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Trudeau works to get CETA 'over the finish line' at G20 summit in China

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Prime Minister Justin Trudeau has been promoting the Canada-European Union Comprehensive Economic and Trade Agreement (CETA) at the G20 summit in Hangzhou, China this weekend.

Sidestepping issues such as the controversial investment protection provisions (that allow transnational corporations to sue governments in special court over public interest legislation that impacts their future profits) as well as provisions that extend the length of patents for pharmaceutical corporations (that add billions in costs for people and their governments), Trudeau told G20 leaders:

"We know that isolationism, that building walls, that closing in on oneself does not create opportunity, it does not create growth. But it's very tempting to fall into divisive, fearful rhetoric. And that's one of the things that we have to be very, very strong and compelling in standing against."

Trudeau also focused his efforts on the European members of the G20: France, Germany, Italy, the United Kingdom and the European Union (represented by both the European Commission and the European Central Bank).

Trade minister Chrystia Freeland says:

"The prime minister is using his time here -- it's very valuable, lots of European countries (are) of course members of the G20 -- to push for CETA to get it over the finish line. ...There is strong support, but it is going to be very important to work hard with Europeans to talk about the progressive elements in this deal. This is a deal that will be very important for Canada and we're just working very, very hard, assuming nothing."

Among the meetings, Trudeau met new British Prime Theresa May, who supports CETA, for the first time in person this weekend. Trudeau also met with European Council president Donald Tusk (the European Council represents the member states of the European Union) and European Commission president Jean-Claude Juncker (the Commission is the executive branch of the EU).

The Canadian Press now reports:

"Canada and the EU have committed to signing the deal this year and ratification in 2017 [but] a senior government source said Ottawa is aware of constraints in countries like Austria and Germany. The government will be doing its best to bring some centre and centre-left groups on side, both publicly and privately, said the source, who described the effort as a real challenge. The source spoke on the condition of anonymity because they weren't authorized to discuss the issue."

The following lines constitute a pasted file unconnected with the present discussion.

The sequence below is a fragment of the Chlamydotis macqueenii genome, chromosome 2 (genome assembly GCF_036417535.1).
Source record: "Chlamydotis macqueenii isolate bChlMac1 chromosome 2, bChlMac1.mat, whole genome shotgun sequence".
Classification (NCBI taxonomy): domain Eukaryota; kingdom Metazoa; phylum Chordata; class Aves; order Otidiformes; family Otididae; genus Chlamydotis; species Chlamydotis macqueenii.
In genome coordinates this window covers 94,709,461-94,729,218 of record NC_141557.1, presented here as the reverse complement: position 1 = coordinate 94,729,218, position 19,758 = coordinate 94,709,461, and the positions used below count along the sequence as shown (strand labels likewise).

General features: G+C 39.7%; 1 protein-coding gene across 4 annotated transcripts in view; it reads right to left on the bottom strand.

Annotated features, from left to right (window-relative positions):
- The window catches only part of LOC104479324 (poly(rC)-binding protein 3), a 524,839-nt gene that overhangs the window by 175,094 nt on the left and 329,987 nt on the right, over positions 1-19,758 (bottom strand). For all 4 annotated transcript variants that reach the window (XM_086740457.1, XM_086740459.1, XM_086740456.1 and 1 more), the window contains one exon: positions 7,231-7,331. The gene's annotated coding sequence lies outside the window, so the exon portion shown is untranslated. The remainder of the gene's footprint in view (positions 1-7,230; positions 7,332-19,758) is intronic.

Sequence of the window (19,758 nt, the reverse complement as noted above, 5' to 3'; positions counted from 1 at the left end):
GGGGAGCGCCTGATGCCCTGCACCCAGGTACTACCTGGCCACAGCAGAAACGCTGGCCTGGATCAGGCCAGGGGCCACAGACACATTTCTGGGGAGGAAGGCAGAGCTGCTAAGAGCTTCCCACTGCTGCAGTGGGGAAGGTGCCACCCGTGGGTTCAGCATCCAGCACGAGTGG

This past week, Austrian Chancellor Christian Kern said he is opposed to CETA. And while German vice-chancellor Sigmar Gabriel says that negotiations for the United States-EU Transatlantic Trade and Investment Partnership (TTIP) have now failed but "nobody is really admitting it," he has been supportive of CETA recently (despite his Social Democratic Party's base being more skeptical about the deal). Other European jurisdictions expressing concerns about CETA include Slovenia, Bulgaria, Hungary, France, the Belgian regions of Brussels-Capital Region, Wallonia, and the French Community of Belgium, and the German states of Bremen, North Rhine-Westphalia and Rheinland Pfalz.

Trudeau and Freeland back the provisional application of CETA, which means 90 per cent of the deal could be implemented before the legislatures of member states can vote on it. Our German allies Campact, foodwatch, and Mehr Demokratie (More Democracy) are now challenging the constitutionality of provisional application in a case before Germany's Constitutional Court in Karlsruhe.

In terms of key upcoming dates:

September 17 - massive protests will be taking place against CETA across Europe
September 22 - European Union trade ministers meet in Bratislava, Slovakia to discuss the provisional application of CETA
September 26 - Freeland will speak in favour of CETA at the German Social Democratic Party convention in Berlin
October 27 - Trudeau is scheduled to be in Brussels to sign CETA
November 29 - European Parliament International Trade Committee expected to vote on CETA
December/January - CETA could go to European Parliament for plenary ratification vote

This September 6-9, Council of Canadians chairperson Maude Barlow will be on a speaking tour against CETA in Stockholm, Copenhagen and Malmö. On September 17, she will be at the massive anti-CETA rally in Stuttgart, Germany. More than 30,000 people are expected to be at that protest.

PMO Photo by Adam Scotti

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